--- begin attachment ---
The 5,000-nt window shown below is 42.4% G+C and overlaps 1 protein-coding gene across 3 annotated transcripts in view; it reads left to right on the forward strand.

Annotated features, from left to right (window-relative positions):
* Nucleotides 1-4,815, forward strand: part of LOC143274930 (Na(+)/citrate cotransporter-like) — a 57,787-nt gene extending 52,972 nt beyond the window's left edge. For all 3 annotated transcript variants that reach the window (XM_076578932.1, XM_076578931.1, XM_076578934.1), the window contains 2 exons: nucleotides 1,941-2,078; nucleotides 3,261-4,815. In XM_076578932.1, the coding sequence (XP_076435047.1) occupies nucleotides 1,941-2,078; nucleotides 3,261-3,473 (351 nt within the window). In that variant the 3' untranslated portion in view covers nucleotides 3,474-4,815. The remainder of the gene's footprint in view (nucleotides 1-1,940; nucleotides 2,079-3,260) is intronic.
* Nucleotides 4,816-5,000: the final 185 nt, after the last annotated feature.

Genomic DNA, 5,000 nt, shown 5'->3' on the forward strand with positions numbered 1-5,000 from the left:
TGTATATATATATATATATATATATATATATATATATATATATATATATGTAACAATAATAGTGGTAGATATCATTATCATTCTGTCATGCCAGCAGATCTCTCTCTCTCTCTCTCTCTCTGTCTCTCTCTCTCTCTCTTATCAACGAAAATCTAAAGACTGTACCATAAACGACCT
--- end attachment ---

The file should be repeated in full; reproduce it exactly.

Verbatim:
The 5,000-nt window shown below is 42.4% G+C and overlaps 1 protein-coding gene across 3 annotated transcripts in view; it reads left to right on the forward strand.

Annotated features, from left to right (window-relative positions):
* Nucleotides 1-4,815, forward strand: part of LOC143274930 (Na(+)/citrate cotransporter-like) — a 57,787-nt gene extending 52,972 nt beyond the window's left edge. For all 3 annotated transcript variants that reach the window (XM_076578932.1, XM_076578931.1, XM_076578934.1), the window contains 2 exons: nucleotides 1,941-2,078; nucleotides 3,261-4,815. In XM_076578932.1, the coding sequence (XP_076435047.1) occupies nucleotides 1,941-2,078; nucleotides 3,261-3,473 (351 nt within the window). In that variant the 3' untranslated portion in view covers nucleotides 3,474-4,815. The remainder of the gene's footprint in view (nucleotides 1-1,940; nucleotides 2,079-3,260) is intronic.
* Nucleotides 4,816-5,000: the final 185 nt, after the last annotated feature.

Genomic DNA, 5,000 nt, shown 5'->3' on the forward strand with positions numbered 1-5,000 from the left:
TGTATATATATATATATATATATATATATATATATATATATATATATATGTAACAATAATAGTGGTAGATATCATTATCATTCTGTCATGCCAGCAGATCTCTCTCTCTCTCTCTCTCTCTGTCTCTCTCTCTCTCTCTTATCAACGAAAATCTAAAGACTGTACCATAAACGACCT